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Mike Tyson Is America’s Greatest Actor (As Long As The Role Is Mike Tyson)

This past weekend, Mike Tyson appeared in the film new “Meet The Blacks.” Rather than summarize the movie myself, here’s the synopsis from IMDb, which I don’t think I could improve on (the bolding is mine):

The Black family is getting out of Chicago in hopes of a better life. After Carl Black (Mike Epps) comes into some unexpected funds, he takes his family and leaves the hustling lifestyle behind for something better. Carl, his new wife Lorena (Zulay Henao), son Carl Jr., daughter Allie Black (Bresha Webb) and cousin Cronut (Lil Duval) pack up and move to Beverly Hills. Turns out, Carl couldn’t have picked a worse time to move. They arrive right around the time of the annual purge, when all crime is legal for twelve hours.

This movie’s plot went from being OK to great in one sentence. That is how you write a movie! Based on a careful analysis of the trailer and credits, Tyson will play James Clown, who appears to be one of the purgers. Why is this important? Well, the role dramatically expands Tyson’s dramatic range. Tyson has usually been cast as “Mike Tyson.”

Here’s a list of the people who most frequently play themselves on the big screen, according to the credits1 listed in the the OpusData database:2

Jay Leno 22
Larry King 21
Mike Tyson 7
Stan Lee 6
Conan O’Brien 5
David Hasselhoff 5
Jon Stewart 5
Kurt Loder 5
Shaquille O’Neal 5
Whoopi Goldberg 5
Bill Maher 4
Brooke Shields 4
Kareem Abdul-Jabbar 4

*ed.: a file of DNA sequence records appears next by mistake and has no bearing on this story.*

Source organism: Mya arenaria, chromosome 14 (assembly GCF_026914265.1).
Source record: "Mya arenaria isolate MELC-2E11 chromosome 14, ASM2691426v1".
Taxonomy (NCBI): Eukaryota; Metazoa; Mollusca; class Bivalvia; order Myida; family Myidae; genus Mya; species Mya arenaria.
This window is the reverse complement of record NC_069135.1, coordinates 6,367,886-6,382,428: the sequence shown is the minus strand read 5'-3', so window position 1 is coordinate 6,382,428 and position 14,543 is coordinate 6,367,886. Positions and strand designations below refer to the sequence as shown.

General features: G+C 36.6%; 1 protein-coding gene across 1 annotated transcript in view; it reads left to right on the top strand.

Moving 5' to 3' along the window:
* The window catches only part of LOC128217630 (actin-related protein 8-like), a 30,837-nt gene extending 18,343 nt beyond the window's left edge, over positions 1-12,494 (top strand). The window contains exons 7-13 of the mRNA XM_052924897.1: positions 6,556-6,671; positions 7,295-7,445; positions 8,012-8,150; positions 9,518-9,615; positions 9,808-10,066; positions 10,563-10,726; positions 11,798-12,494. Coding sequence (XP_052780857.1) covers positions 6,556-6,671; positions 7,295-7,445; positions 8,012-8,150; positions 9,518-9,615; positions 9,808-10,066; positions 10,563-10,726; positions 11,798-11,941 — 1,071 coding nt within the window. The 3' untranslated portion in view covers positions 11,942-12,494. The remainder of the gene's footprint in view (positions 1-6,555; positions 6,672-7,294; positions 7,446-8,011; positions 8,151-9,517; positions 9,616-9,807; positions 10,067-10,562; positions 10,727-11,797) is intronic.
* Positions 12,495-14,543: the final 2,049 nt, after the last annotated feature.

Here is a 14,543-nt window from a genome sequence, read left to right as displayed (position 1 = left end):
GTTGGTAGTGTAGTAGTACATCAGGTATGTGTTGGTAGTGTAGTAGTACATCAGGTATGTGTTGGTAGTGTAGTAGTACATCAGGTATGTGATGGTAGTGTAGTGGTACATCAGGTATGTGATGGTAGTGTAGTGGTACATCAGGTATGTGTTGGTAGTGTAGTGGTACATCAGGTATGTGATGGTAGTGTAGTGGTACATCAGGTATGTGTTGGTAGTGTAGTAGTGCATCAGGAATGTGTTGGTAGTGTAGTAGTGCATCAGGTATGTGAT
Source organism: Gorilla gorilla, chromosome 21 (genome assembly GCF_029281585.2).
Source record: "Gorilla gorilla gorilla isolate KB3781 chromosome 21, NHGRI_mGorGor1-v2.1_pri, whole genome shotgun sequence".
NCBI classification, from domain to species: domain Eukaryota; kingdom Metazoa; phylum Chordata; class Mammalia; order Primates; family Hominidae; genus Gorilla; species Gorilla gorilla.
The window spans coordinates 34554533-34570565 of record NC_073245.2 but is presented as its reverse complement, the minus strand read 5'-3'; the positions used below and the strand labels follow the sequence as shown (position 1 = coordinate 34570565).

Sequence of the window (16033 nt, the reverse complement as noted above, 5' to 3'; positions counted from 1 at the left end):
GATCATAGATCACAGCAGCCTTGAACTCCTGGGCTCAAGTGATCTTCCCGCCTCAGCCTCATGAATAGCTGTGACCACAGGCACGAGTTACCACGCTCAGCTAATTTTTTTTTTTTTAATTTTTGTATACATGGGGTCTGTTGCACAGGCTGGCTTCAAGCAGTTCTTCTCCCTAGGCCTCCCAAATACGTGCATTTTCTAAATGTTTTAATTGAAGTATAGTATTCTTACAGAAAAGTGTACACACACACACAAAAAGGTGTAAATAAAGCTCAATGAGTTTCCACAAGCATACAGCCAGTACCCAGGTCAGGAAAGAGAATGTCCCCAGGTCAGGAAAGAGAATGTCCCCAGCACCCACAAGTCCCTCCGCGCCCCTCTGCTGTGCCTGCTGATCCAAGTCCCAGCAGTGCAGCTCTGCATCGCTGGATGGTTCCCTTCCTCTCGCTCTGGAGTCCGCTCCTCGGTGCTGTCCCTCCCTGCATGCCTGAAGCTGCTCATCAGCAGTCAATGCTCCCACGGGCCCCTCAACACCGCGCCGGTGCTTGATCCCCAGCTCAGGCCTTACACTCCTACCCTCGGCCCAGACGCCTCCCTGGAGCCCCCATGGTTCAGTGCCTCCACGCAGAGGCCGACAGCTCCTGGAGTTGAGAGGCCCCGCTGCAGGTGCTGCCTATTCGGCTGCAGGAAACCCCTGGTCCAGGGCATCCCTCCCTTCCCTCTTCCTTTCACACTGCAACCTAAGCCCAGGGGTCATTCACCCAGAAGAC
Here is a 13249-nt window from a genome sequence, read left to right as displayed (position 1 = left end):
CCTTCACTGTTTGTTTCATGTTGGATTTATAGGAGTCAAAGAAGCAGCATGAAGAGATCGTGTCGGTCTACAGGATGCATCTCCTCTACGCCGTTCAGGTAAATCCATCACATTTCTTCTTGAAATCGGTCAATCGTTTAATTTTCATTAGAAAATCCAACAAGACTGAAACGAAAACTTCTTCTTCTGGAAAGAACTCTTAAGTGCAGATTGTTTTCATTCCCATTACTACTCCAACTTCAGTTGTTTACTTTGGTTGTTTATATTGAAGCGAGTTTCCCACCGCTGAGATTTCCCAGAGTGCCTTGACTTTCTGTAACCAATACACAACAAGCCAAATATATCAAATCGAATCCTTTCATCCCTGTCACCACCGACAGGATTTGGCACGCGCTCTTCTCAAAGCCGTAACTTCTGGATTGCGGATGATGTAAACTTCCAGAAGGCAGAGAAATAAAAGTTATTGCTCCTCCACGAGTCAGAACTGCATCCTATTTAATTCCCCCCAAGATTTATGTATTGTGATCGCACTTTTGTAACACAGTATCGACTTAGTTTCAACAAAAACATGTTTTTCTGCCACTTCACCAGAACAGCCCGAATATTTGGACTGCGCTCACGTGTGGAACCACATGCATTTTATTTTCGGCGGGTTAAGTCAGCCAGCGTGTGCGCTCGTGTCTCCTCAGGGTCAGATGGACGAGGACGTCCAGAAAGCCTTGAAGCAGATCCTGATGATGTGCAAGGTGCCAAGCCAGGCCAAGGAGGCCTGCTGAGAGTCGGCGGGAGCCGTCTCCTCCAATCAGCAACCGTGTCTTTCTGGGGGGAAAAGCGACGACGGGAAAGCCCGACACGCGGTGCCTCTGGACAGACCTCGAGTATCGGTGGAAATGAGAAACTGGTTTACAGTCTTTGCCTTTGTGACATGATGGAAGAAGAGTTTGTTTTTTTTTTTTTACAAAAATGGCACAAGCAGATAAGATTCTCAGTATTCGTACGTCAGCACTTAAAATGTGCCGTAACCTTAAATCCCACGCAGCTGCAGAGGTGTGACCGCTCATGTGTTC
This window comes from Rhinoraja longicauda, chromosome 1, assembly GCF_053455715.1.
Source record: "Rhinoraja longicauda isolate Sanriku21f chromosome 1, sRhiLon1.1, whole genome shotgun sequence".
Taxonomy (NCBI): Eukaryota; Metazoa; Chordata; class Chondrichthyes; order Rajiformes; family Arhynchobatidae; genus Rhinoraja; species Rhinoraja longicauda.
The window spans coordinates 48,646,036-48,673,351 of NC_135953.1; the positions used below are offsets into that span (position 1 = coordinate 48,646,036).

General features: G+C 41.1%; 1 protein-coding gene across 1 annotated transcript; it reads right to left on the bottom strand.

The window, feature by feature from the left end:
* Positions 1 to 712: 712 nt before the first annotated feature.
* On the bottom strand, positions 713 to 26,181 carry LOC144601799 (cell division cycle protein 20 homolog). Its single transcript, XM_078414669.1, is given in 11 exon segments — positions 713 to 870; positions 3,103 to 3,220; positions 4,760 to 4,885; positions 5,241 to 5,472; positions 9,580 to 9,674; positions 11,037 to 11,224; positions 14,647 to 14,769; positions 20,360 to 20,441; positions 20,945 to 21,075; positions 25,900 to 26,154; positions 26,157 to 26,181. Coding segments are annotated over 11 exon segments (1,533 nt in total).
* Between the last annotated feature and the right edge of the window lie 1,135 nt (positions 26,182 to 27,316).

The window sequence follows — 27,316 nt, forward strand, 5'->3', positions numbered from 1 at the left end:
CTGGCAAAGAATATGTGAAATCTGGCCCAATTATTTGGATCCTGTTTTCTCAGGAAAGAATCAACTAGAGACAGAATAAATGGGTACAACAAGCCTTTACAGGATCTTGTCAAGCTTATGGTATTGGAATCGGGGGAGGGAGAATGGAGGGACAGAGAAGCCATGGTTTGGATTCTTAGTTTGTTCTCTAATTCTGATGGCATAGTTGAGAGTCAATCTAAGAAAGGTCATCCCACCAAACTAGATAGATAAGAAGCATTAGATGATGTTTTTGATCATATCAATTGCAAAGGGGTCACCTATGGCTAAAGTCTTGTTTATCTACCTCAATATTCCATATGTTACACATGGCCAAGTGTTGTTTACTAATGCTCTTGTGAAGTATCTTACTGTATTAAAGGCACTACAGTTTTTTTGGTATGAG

Liza Minnelli 4
Neil Patrick Harris 4
Weird Al Yankovic 4
Alex Trebek 3
Alice Cooper 3
Bill Murray 3
Bob Costas 3
Bob Saget 3
Burt Bacharach 3
Cher 3
Chuck Scarborough 3
Debbie Reynolds 3
Ehren McGhehey 3
Elvis Costello 3
Eric Roberts 3
Erik Estrada 3
George Takei 3
James Earl Jones 3
Jim Lampley 3
Jimmy Fallon 3
Jimmy Kimmel 3
Lena Horne 3
Lenny Kravitz 3
LL Cool J 3
Martha Stewart 3
Matt Lauer 3
Miley Cyrus 3
Oprah Winfrey 3
Penny Marshall 3
Piers Morgan 3
Regis Philbin 3
Rip Taylor 3
Robin Williams 3
Roseanne 3
Snoop Dogg 3
Soledad O’Brien 3
Just be yourself!

Source: OpusData

Tyson shows up seven times! Six are comedies — “Play It To The Bone” (1999), “The Hangover” (2009), “The Hangover Part II” (2011), “Scary Movie V” (2013), “Grudge Match” (2013), and “Entourage” (2015) — and one, “Black and White” (2000), is a drama. You may have noticed: The Tysonaissance really kicked off after “The Hangover.”

The rest of the top tier is dominated by late-night comedy show hosts and news anchors. If you wanted a guy to do an in-universe comedy show, Jay Leno appears to be your man. If you need someone to interview a newsmaking character, it seems like Larry King will pick up the phone and work for scale.

Next down the line is Stan Lee, who is the king of cameos in Marvel movies. If you’re like me, you got mad at this list because Lee only appeared six times despite 24 such cameos in Marvel films. But he was credited as “Stan Lee” or “himself” in just five Marvel movies, as well as in “Mallrats.” Lee’s filmography gets us into some thorny existential questions regarding the existence of in-universe Stans Lee.3 who exist along with a suite of Lee doppelgangers holding various odd jobs across America and also Xandar.4

Following Lee, you’ve got several more daytime or late-night hosts — Conan O’Brien, Jon Stewart, Kurt Loder and Whoopi Goldberg — but also athlete Shaquille O’Neal5 and well-regarded in Germany David Hasselhoff.6 So somehow Tyson has appeared on-screen as himself the most of any person who isn’t on a television show.

In fact, there is a compelling argument to be made that perhaps Tyson is the greatest actor of his generation: Konstantin Stanislavski, a Russian director who pioneered a seminal method of acting in the early 20th century, said in “An Actor Prepares”: